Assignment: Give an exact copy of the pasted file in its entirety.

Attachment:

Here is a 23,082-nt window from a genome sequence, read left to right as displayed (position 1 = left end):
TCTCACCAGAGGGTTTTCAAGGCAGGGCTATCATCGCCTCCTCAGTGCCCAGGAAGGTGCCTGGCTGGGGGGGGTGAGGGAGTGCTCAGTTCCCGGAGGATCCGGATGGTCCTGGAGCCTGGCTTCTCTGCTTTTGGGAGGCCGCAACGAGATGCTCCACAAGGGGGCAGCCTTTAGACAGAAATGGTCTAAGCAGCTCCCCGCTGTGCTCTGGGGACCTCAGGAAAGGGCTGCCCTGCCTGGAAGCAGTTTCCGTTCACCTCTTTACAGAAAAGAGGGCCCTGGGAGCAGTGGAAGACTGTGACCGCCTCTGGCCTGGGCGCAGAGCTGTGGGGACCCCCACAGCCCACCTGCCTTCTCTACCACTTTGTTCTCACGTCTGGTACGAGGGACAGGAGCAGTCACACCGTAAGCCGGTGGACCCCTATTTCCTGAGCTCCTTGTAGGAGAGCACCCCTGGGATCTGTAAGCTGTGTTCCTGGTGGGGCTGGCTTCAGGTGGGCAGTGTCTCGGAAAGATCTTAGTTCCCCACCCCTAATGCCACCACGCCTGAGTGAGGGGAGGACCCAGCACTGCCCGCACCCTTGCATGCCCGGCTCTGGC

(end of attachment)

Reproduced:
Here is a 23,082-nt window from a genome sequence, read left to right as displayed (position 1 = left end):
TCTCACCAGAGGGTTTTCAAGGCAGGGCTATCATCGCCTCCTCAGTGCCCAGGAAGGTGCCTGGCTGGGGGGGGTGAGGGAGTGCTCAGTTCCCGGAGGATCCGGATGGTCCTGGAGCCTGGCTTCTCTGCTTTTGGGAGGCCGCAACGAGATGCTCCACAAGGGGGCAGCCTTTAGACAGAAATGGTCTAAGCAGCTCCCCGCTGTGCTCTGGGGACCTCAGGAAAGGGCTGCCCTGCCTGGAAGCAGTTTCCGTTCACCTCTTTACAGAAAAGAGGGCCCTGGGAGCAGTGGAAGACTGTGACCGCCTCTGGCCTGGGCGCAGAGCTGTGGGGACCCCCACAGCCCACCTGCCTTCTCTACCACTTTGTTCTCACGTCTGGTACGAGGGACAGGAGCAGTCACACCGTAAGCCGGTGGACCCCTATTTCCTGAGCTCCTTGTAGGAGAGCACCCCTGGGATCTGTAAGCTGTGTTCCTGGTGGGGCTGGCTTCAGGTGGGCAGTGTCTCGGAAAGATCTTAGTTCCCCACCCCTAATGCCACCACGCCTGAGTGAGGGGAGGACCCAGCACTGCCCGCACCCTTGCATGCCCGGCTCTGGC